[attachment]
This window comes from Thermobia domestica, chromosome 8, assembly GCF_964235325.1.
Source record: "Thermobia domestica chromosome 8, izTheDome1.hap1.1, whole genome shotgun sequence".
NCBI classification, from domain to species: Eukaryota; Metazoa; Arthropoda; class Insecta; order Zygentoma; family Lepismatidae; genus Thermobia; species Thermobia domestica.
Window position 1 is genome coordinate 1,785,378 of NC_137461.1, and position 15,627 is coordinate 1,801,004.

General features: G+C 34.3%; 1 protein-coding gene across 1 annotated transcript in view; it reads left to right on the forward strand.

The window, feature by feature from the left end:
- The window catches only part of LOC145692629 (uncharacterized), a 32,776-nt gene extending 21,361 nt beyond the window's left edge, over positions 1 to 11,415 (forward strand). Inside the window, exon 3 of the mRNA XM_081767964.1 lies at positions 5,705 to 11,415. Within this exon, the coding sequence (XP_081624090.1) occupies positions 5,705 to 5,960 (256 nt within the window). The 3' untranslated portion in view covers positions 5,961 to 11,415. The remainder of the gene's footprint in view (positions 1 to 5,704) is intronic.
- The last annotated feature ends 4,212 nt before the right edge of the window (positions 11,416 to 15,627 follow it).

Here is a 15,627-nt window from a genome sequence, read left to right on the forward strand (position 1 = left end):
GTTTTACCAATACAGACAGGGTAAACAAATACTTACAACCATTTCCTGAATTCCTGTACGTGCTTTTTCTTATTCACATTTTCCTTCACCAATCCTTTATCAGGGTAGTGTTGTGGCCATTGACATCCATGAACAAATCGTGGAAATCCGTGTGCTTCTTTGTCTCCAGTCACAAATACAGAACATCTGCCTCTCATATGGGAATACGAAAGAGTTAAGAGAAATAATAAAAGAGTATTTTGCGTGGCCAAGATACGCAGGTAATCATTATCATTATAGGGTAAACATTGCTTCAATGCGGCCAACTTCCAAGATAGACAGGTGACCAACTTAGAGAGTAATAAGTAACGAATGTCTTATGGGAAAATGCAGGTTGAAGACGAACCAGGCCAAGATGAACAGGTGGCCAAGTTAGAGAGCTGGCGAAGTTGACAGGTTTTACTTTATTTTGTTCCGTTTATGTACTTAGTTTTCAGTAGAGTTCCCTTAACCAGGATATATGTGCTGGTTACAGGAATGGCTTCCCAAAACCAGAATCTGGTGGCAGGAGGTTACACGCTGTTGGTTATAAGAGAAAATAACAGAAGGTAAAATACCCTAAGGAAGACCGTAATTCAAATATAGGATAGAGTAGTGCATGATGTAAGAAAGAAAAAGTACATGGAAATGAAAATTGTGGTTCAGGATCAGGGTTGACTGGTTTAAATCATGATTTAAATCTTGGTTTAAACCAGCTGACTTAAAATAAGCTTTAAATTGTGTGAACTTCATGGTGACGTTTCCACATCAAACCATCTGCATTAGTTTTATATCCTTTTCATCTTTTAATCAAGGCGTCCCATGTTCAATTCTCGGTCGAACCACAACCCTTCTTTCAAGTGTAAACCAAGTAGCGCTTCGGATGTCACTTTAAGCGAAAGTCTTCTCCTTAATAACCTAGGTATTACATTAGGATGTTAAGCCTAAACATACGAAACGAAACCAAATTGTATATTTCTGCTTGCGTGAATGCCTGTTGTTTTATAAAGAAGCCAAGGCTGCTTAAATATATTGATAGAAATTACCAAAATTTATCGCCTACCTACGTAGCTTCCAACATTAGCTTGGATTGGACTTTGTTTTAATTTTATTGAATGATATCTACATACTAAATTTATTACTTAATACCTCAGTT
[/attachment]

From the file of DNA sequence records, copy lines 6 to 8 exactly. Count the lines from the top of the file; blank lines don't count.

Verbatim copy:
The window, feature by feature from the left end:
- The window catches only part of LOC145692629 (uncharacterized), a 32,776-nt gene extending 21,361 nt beyond the window's left edge, over positions 1 to 11,415 (forward strand). Inside the window, exon 3 of the mRNA XM_081767964.1 lies at positions 5,705 to 11,415. Within this exon, the coding sequence (XP_081624090.1) occupies positions 5,705 to 5,960 (256 nt within the window). The 3' untranslated portion in view covers positions 5,961 to 11,415. The remainder of the gene's footprint in view (positions 1 to 5,704) is intronic.
- The last annotated feature ends 4,212 nt before the right edge of the window (positions 11,416 to 15,627 follow it).